This amazing chocolate peanut butter cheesecake is incredibly easy to make and absolutely packed with flavour. The cheesecake filling is sheer creamy, peanut-butter-packed perfection and the glossy, luscious chocolate ganache on top takes it to a whole new level. Even better, this recipe guarantees a crack-free cheesecake WITHOUT a water bath!
Friends, this chocolate peanut butter cheesecake is DANGEROUS – and I mean that in the best possible way. If you’re a cheesecake and peanut butter fan… this is the perfect dessert for you, and once you give it a try, you’ll be making it again and again (and again).
The cheesecake crust is incredibly flavourful thanks to the addition of ground toasted peanuts, and the cheesecake filling is sheer creamy, peanut-butter-packed perfection. The glossy, luscious chocolate ganache on top gives this amazing dessert some peanut butter cup vibes (after all, chocolate and peanut butter is a match made in heaven) and the finishing sprinkling of roughly chopped toasted peanuts adds a wonderfully crunchy texture.
Even better, this peanut butter cheesecake is INCREDIBLY EASY to make – and the recipe guarantees a perfectly creamy, crack-free cheesecake without a water bath. That’s right: you don’t need a water bath to make this beauty!! This means that the recipe is about as stress- and fuss-free as they come.
So, without further ado: here’s how you make the perfect peanut butter cheesecake.
Before we get to the bits and bobs of making this wonderful cheesecake – if you like what you’re seeing, subscribe to my newsletter to keep up to date on the latest recipes and tips!
Note: the whole recipe, including the ingredient quantities, can be found at the bottom of this page – just scroll down to the bottom, or click the ‘Jump to Recipe’ button at the top of this post.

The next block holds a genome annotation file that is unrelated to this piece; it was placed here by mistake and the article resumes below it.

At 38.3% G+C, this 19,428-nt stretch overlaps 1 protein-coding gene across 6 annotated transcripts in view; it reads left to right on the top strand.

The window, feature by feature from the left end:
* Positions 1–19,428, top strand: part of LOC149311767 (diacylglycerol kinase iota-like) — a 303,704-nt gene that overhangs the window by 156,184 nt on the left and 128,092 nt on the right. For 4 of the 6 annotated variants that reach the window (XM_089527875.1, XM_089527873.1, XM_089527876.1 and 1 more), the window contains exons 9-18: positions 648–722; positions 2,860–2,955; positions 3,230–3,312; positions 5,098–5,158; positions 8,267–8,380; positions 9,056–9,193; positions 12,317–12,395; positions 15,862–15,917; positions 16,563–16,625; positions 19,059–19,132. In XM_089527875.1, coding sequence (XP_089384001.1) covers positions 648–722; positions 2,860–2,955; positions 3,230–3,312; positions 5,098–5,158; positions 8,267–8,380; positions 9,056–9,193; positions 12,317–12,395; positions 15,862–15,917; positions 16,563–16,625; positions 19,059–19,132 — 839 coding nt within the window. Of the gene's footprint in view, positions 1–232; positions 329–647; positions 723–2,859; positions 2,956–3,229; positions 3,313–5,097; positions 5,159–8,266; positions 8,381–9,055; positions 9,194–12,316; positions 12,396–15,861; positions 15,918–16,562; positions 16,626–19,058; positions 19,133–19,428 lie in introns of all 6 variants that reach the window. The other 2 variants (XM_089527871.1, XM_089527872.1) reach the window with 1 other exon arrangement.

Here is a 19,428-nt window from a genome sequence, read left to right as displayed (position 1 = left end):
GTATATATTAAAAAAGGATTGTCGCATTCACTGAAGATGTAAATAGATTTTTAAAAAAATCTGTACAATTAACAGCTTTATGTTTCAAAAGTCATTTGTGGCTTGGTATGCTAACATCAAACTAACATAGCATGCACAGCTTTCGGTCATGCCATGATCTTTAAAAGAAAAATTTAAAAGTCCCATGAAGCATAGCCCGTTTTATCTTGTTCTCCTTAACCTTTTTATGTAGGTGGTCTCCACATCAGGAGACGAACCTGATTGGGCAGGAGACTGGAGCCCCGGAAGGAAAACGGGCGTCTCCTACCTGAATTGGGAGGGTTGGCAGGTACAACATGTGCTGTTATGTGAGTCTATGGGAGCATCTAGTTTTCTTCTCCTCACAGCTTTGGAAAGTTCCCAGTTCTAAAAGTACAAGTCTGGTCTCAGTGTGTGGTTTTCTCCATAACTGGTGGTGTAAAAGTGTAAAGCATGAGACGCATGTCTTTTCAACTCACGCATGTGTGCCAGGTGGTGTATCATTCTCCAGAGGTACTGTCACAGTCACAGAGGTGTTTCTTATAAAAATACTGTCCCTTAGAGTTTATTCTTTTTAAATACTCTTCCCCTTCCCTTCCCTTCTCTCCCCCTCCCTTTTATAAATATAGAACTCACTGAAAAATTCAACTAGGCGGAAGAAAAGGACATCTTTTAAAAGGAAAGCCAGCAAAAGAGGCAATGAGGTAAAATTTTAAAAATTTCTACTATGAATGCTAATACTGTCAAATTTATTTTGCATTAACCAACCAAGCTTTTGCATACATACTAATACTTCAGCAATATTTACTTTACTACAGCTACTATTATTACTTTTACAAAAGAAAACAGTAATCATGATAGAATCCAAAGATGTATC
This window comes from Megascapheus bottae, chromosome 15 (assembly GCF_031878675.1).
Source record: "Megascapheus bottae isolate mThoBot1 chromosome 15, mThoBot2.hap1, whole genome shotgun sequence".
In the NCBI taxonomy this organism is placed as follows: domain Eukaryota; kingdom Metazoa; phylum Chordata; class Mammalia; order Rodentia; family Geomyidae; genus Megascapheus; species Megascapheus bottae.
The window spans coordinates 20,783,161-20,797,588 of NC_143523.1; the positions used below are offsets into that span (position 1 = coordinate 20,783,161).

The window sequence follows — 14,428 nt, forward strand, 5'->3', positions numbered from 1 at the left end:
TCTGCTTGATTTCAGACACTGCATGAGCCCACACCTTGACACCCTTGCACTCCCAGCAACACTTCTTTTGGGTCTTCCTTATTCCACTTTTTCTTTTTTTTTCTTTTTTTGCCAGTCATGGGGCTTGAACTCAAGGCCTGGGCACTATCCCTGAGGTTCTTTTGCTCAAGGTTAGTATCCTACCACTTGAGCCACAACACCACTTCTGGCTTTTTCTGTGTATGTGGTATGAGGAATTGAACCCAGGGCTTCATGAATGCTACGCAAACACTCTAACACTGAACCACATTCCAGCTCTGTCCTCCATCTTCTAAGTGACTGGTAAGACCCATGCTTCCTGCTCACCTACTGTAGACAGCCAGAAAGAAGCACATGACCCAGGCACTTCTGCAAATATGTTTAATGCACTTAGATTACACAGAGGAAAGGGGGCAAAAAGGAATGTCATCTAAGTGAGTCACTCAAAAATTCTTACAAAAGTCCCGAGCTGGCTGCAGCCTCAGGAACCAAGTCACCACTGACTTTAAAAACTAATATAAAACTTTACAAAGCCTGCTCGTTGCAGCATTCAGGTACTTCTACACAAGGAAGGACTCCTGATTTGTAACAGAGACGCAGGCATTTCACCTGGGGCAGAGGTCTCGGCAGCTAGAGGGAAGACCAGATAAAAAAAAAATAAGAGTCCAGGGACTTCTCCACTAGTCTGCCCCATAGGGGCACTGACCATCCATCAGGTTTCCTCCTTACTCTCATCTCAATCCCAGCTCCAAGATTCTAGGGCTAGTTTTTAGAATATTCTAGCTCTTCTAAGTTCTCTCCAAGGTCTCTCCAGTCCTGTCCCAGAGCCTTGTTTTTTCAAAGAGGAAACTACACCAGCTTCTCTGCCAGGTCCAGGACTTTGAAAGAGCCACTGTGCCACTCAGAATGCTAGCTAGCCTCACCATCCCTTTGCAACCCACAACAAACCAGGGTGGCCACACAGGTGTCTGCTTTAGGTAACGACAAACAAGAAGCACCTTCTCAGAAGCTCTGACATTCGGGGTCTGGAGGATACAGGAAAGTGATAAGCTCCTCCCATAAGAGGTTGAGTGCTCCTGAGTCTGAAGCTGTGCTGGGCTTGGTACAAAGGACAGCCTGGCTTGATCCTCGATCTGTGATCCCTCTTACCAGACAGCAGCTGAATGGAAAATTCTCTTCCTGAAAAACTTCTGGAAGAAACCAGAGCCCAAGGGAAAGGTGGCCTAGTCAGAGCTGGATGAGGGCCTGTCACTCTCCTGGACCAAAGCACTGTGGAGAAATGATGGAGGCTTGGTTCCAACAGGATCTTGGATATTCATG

How do you make peanut butter cheesecake from scratch?
Making this AMAZING peanut butter cheesecake truly couldn’t be easier. You don’t need any special equipment to make the cheesecake filling (no hand or stand mixer required!), but you will need a food processor or blender to process the toasted peanuts for the cheesecake crust until fine.
First, prepare the cheesecake crust:
- Crush up the digestive biscuits or graham crackers (or a gluten-free alternative if it’s a requirement – by the way, I have an AMAZING recipe for gluten-free digestive biscuits in my book, Baked to Perfection!!) until you get fine crumbs. I used a food processor but you could easily put them into a plastic bag and bash them up with a rolling pin.
- In a food processor or blender, process the toasted peanuts until finely ground, and mix them together with the crushed up digestives.
- Add the melted butter and mix it all together until the mixture resembles wet sand.
- Transfer into a lined 8 inch (20cm) springform pan and, using the flat bottom of a glass or measuring cup, compress them into an even layer with an approximately 1 ½ inch (4cm) rim around the edge.
- Bake at 350ºF (180ºC) for about 10 minutes, then allow to cool until warm.
Next up, prepare the peanut butter cheesecake filling:
- In a large bowl, use a balloon whisk to mix together room temperature cream cheese, yoghurt and smooth (natural, unsweetened) peanut butter until smooth. Note that I’ve said MIX and not whisk – don’t aerate the mixture and stop mixing the moment all the ingredients are combined and smooth. Introducing air into your cheesecake filling can cause it to crack during baking and cooling, more on that below.
- Add the caster/superfine sugar to the cream cheese mixture and mix well until combined and smooth.
- Add the room temperature eggs, one at a time, mixing well after each addition until smooth.
- Add the vanilla bean paste (or vanilla extract), and mix well.
- The cheesecake batter shouldn’t be too runny – you should be able to see streaks in the filling from mixing, and when you spoon out a dollop and let it drop back into the mixture, it shouldn’t level out and disappear back into the rest of the filling straight away. This texture/consistency means that you haven’t over-mixed your batter, so it’s less likely to crack.
- Transfer the peanut butter cheesecake filling onto the slightly cooled cheesecake base, smooth out the top, and bake! (Without a water bath – but more on that below.)
Do you really need a water bath to bake a cheesecake?